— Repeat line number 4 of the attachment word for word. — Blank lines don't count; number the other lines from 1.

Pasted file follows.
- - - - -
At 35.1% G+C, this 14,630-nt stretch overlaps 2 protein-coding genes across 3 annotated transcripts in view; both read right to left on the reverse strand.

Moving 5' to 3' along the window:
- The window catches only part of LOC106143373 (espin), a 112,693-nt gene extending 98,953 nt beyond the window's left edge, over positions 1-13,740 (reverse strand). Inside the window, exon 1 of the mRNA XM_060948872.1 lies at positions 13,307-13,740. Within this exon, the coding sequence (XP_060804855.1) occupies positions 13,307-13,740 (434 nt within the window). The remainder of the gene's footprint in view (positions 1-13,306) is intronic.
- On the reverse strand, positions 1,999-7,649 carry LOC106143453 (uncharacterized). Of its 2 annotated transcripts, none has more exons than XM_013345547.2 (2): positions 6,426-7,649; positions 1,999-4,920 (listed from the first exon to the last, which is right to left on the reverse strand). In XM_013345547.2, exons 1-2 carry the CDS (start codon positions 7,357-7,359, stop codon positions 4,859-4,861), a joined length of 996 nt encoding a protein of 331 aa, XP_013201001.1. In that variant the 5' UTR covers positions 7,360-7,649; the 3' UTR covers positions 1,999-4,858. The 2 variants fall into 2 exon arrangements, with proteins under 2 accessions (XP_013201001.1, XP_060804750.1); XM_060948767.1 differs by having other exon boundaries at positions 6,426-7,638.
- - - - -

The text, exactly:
- On the reverse strand, positions 1,999-7,649 carry LOC106143453 (uncharacterized). Of its 2 annotated transcripts, none has more exons than XM_013345547.2 (2): positions 6,426-7,649; positions 1,999-4,920 (listed from the first exon to the last, which is right to left on the reverse strand). In XM_013345547.2, exons 1-2 carry the CDS (start codon positions 7,357-7,359, stop codon positions 4,859-4,861), a joined length of 996 nt encoding a protein of 331 aa, XP_013201001.1. In that variant the 5' UTR covers positions 7,360-7,649; the 3' UTR covers positions 1,999-4,858. The 2 variants fall into 2 exon arrangements, with proteins under 2 accessions (XP_013201001.1, XP_060804750.1); XM_060948767.1 differs by having other exon boundaries at positions 6,426-7,638.